4 Solar heat gains
If you have a large area of uninterrupted south-facing wall in relatively close proximity to your mechanical room, you’ll want to have a conversation with your design team about transpired solar collectors (TSCs). Simple, proven to be effective and low cost, transpired solar collectors use solar heat gain to preheat incoming ventilation air, a significant energy load in high-bay, large-volume maintenance facilities. Typical TSCs consist of dark-colored, perforated-metal panels mounted a few inches off of the structural wall. As sun falls on the dark surface, air in the cavity behind the panels heats up, rises and is drawn into the building’s ventilation system by a fan. TSCs have been shown to increase air temperature by as much as 40°F. And the best thing about TSCs is that they are virtually maintenance free. Even in the mountains of Colorado at 9,200 feet elevation, this passive solar strategy has proven effective. Temperatures over a 100°F have been recorded in the pre-heat supply stream when the outside temperature was in the high 10s and low 20s. Solar orientation (i.e., south) is critical to the success of these systems. They can be installed continuously from ground level to roof, above overhead doors to roof or in partial configurations that blend with alternative exterior materials.Another way of exploiting natural convection, particularly suited to high-bay spaces, is to create a thermal chimney. You don’t need to create an actual chimney, though a volume in that shape would be most effective (and useful for the agency holiday party). At its most simple, this means placing air inlets at ground level, outlets at high level for warm air to escape, and accelerating the movement of air up through the space by heating up surfaces at the ceiling level through solar gain via clerestories. Hot air exhausting out of the space pulls in more cool air at low level to replace it. The effectiveness depends on the relative size of the openings, the vertical height difference and the amount of heat generated. By simply partially opening the large bay doors, the required low air supply source can be established. Natural ventilation can be assisted with fans or operable windows controlled by thermostats.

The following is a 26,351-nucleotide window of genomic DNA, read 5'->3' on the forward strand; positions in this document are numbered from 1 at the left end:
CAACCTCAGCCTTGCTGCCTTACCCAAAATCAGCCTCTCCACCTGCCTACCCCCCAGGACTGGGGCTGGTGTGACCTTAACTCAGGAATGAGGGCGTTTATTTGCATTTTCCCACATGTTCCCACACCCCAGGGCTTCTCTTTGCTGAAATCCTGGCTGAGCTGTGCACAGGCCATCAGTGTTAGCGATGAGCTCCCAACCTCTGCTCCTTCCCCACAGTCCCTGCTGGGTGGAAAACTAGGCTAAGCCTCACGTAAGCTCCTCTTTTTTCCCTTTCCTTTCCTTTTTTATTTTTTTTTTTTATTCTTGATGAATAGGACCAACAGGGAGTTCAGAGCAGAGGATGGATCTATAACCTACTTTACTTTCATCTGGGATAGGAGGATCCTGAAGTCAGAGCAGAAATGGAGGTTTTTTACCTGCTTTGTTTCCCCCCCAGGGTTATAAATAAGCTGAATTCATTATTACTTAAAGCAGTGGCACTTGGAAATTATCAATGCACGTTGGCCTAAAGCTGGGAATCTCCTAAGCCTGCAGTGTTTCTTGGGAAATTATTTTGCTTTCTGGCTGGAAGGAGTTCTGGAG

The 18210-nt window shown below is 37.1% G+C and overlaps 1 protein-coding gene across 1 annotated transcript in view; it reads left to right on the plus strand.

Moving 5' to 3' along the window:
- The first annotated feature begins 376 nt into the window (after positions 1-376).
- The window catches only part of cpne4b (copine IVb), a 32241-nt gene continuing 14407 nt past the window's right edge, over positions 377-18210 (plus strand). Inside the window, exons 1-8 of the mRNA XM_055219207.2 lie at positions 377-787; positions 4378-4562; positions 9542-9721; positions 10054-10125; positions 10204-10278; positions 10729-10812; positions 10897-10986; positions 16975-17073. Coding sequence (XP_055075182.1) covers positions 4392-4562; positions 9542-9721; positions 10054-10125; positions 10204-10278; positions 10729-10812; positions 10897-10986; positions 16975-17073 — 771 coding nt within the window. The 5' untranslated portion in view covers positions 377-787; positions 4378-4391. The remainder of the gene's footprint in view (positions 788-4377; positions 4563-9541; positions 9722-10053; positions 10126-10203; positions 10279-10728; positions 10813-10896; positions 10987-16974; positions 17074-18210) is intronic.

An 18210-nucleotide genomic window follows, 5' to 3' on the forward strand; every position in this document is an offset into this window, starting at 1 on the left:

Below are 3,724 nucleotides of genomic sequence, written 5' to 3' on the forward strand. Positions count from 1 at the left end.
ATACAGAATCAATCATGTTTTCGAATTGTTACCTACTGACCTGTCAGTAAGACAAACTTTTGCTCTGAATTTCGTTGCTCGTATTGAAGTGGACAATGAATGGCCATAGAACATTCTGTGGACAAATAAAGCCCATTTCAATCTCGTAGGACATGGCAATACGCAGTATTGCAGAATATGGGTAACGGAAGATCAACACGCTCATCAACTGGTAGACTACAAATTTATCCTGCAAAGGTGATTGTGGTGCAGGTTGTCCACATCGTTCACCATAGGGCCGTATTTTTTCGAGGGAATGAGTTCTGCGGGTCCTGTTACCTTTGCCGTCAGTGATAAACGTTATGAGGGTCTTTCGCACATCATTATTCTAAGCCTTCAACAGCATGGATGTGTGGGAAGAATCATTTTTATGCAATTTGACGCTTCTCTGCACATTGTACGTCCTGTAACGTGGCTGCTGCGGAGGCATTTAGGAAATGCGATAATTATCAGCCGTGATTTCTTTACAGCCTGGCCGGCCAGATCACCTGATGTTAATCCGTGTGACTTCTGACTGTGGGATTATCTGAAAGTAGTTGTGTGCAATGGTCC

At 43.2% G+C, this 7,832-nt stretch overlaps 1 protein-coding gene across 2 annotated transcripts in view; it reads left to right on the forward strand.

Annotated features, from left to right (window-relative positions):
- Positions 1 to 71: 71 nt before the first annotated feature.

5 Delayed benefits of thermal mass
Maintenance and parking facilities often have large areas of exposed concrete (walls and floors) or masonry (walls) that absorb heat from the sun during the day and, due to their heat capacity, release it back to the space slowly at night once the sun goes down. This is a benefit in facilities that are occupied during nighttime hours. This is most useful in climates that have a large temperature difference between day and night (e.g. Phoenix) but could actually be detrimental in climates where temperatures are high 24/7 in summer and cold 24/7 in winter. Ideally, any exposed mass would be located where it is heated by the winter sun, shaded from the summer sun and insulated to encourage heat to be released back into the space you are trying to warm in winter (e.g. for floors, insulating the underside of the concrete slab to avoid heat loss to the ground). If the mass is a floor, light colored walls will help reflect light into the space.
Orientation, geometry, surface finishes, and evaluation of whether the strategy is the best for the climate are common principles of any passive approach, whether it is the sun or wind you are relying on. Obviously, facilities need to function first, especially operationally. Including your operations and maintenance staff in the early design considerations is essential. Operations differ from one transit agency to the next, but establishing a function-first facility that then integrates passive design strategies can lead to more operationally and energy efficient transit facilities.